After several days of watching everyone else's festival submissions (for Dragon*Con and Cambridge), I finally got off my butt and decided it was time to get something of my own into a festival once again. With deadlines for New York & Montreal looming, I felt the need to get Cormorant Close done. So today was one marathon eleven-hour stint in front of Moviestorm.

I treated the previous cut as pre-viz and completely re-shot and re-edited the entire thing from scratch using Moviestorm 1.1. No dev code, and just one piece of custom content (which I did in Photoshop and didn't require Modder's Workshop). Editing was done in Premiere, but apart from that, there's nothing in it that the ordinary Moviestorm user couldn't do.

It would be nice to report complete success, but honesty forces me to confess that when I checked the final render, I spotted three minor glitches which I'd noticed earlier but was too damn tired to remember to fix. So I'll sort them out tomorrow and send the final cut off to Tash for the music, and with luck we'll get it finished in plenty of time to submit.

Who says festivals don't motivate people?

Thursday, August 7, 2008

Sleeping Beauty

A couple of nights ago I took my daughters to the cinema to watch a ballet. Sounds weird, but it worked rather well. There was none of the stuffy atmosphere you get if you actually go to Covent Garden, and we had a better view than you could ever get in person. It wasn't like watching it on TV either - the big screen transformed the experience into something rather wonderful.

What we saw was a BBC film of the 2006 Royal Ballet production of Sleeping Beauty. The performance itself was magnificent and magical, traditional ballet at its very finest. It was the classic Petipa choreography which was the way the ballet was first staged, way back in 1890. The costumes and sets were a truly sumptuous rococo fantasy, almost as if they'd got Elton John to do the production design. (Actually, it was Oliver Messel. No, I didn't know who he was either until I googled him.)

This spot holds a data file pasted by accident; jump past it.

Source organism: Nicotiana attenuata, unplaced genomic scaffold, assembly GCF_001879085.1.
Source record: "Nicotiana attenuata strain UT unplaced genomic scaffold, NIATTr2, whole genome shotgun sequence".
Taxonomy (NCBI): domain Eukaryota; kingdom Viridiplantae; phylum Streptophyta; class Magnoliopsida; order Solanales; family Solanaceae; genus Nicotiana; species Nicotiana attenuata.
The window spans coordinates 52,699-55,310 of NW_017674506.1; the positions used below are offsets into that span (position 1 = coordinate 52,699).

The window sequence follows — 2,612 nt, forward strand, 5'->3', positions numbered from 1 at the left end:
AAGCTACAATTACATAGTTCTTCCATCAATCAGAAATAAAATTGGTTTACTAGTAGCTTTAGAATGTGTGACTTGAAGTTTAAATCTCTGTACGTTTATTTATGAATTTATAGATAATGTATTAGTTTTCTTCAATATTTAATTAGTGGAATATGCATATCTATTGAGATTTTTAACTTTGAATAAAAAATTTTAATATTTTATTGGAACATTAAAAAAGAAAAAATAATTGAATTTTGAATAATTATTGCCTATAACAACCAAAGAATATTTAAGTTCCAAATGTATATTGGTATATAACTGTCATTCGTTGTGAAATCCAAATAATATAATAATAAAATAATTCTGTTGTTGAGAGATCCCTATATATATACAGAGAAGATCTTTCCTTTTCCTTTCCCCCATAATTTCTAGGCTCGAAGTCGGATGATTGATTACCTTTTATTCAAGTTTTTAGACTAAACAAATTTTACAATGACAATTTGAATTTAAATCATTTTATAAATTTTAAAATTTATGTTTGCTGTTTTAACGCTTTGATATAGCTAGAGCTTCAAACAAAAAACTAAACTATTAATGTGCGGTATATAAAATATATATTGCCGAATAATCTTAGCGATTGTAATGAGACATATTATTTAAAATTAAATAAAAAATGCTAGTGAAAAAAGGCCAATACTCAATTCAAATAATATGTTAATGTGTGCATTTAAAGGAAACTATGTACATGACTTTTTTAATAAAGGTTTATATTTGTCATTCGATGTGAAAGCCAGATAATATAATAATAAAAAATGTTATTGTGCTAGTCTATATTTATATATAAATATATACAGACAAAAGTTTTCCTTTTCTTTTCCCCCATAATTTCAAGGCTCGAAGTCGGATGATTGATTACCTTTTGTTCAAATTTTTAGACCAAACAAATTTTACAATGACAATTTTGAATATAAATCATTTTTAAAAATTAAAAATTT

Sleeping Beauty is a real crowd-pleaser of a ballet. Old Tchaikovksy really knew what he was doing when it came to that kind of entertainment. It's utterly undemanding - we all know the storyline - and it provides opportunities for lots of short showpiece moments as each of the fairies gets to have their moment in the spotlight. And, of course, it's full of tunes we all recognise, even if only from the Disney film. It's been twenty-odd years since last time I was at a ballet, and this was an easy and pleasant way to remember why I used to enjoy it. And, of course, a great show for the girls.

Given pretty much my sole experience of ballet on screen has been watching The Red Shoes on TV, I wasn't sure what to expect. However, the film worked surprisingly well. Being able to get in really close meant that for the first time, I could actually see their facial expressions. It wasn't like being several hundred feet away, straining to see a tiny figure on a huge stage between the heads of the people in front. Every sensuous movement of cloth was captured perfectly, every detail of the dancing came through.

I really didn't expect to enjoy the show nearly as much as I did. But now I'm thinking, maybe Romeo and Juliet next week?

Tuesday, August 5, 2008

Doing the Hakka

About a year ago, when I started this blog, I wrote about my favourite places to eat. It's time to add a new one: Hakka Chinese Restaurant on Milton Road in Cambridge (just off Mitcham's Corner).

From the outside, surrounded by fast food shops and little corner shops, it looks rather unexciting, but don't be fooled. Inside, a huge selection of culinary delights awaits. As a place for a civilised business lunch, it's extremely pleasant, but it really excels for evening meals. My advice is not to bother with the menu, but simply let them choose a meal for you and they'll bring you plate after plate of gorgeous food until you beg them to stop. Last night I went with the kids and Johnnie, and they brought us sixteen dishes. I don't eat the stuff, but everyone assures me that their king prawns and their squid are simply the best ever. For me, it's the sea bass and the aromatic duck that gets my vote. But just put yourself in their hands and treat yourself to a surprise meal.

They're really friendly too, whether you're there with colleagues or family. It's not the cheapest of places to eat, but neither is it scarily expensive, and by God, it's a meal you'll remember.

Sunday, August 3, 2008

Keeping it clean

I just found out my mum reads my blog. Better make sure I don't accidentally say "fuck", then...